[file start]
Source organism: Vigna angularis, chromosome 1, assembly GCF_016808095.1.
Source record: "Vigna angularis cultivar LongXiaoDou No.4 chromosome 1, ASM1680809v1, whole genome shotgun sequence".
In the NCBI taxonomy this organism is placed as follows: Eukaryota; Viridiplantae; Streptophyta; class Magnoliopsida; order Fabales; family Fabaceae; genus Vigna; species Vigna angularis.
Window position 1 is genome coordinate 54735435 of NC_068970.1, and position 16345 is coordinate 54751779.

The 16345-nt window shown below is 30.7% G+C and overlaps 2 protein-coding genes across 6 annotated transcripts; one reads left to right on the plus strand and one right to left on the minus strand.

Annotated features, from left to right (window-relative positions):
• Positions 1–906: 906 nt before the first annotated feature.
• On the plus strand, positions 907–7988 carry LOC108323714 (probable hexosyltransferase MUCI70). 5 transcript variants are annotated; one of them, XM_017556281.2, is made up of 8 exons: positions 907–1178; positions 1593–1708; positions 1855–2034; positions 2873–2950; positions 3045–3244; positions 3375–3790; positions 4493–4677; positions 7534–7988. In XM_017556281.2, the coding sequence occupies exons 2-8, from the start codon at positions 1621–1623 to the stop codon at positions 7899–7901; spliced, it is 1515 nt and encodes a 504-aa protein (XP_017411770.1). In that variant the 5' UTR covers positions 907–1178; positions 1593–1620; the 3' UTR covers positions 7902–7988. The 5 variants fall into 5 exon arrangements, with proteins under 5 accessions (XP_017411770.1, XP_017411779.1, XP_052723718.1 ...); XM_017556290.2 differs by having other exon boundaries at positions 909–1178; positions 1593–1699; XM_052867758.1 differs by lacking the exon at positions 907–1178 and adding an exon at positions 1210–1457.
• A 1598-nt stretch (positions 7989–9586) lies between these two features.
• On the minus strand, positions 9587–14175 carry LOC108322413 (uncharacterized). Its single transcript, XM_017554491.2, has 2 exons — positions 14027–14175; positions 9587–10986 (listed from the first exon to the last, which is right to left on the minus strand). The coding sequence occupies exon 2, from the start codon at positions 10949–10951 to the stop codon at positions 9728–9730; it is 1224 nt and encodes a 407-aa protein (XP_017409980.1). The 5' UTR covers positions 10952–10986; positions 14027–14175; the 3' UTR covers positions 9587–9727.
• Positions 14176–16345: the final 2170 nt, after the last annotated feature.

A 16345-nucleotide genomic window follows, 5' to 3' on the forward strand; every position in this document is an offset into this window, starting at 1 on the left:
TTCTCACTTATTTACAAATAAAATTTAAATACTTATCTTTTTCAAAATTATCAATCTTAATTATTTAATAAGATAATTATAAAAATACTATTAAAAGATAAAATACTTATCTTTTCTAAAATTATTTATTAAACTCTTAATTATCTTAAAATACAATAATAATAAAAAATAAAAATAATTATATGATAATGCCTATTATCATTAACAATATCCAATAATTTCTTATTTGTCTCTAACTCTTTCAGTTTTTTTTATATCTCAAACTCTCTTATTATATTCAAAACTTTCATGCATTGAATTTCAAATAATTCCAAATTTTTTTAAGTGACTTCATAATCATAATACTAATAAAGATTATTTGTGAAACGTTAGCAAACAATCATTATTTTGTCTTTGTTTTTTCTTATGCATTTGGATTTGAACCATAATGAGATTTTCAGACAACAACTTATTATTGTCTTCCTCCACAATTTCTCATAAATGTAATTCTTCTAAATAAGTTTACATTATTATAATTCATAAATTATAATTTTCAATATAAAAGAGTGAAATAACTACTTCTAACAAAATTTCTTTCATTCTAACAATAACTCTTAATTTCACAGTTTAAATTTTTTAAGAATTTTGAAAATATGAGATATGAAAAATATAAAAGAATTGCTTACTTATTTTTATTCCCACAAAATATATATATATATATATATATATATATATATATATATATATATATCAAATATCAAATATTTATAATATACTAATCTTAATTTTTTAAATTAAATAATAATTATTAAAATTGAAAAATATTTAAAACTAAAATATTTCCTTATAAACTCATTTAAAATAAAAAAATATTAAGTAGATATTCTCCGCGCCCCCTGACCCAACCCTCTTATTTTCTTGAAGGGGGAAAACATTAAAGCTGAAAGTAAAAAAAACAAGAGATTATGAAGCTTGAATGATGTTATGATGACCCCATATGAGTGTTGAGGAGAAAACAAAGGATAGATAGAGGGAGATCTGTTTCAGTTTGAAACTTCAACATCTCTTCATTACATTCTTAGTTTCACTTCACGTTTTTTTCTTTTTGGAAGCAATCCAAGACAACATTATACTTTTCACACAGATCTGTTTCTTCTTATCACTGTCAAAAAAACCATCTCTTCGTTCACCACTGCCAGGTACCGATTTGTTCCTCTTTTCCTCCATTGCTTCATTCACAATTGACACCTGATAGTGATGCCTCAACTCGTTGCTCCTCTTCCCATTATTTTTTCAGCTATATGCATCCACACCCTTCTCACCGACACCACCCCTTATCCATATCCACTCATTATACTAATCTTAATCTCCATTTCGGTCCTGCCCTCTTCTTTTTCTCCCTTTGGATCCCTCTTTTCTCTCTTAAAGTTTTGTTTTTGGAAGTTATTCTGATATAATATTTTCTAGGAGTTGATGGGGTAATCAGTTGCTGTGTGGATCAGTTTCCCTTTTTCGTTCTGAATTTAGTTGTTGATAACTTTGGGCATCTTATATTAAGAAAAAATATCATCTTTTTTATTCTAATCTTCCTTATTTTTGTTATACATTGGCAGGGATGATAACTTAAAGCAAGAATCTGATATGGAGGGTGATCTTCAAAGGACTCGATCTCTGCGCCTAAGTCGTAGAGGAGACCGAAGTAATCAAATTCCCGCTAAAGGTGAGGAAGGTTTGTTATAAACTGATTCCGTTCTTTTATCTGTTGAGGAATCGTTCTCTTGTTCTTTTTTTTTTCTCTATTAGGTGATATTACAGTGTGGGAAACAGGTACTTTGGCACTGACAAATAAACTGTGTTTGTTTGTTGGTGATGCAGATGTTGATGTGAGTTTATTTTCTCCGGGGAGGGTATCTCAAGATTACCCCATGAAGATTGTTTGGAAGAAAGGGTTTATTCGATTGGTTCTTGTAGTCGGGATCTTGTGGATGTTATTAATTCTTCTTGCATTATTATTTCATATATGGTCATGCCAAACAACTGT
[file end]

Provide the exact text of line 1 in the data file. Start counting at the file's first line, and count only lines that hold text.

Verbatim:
Source organism: Vigna angularis, chromosome 1, assembly GCF_016808095.1.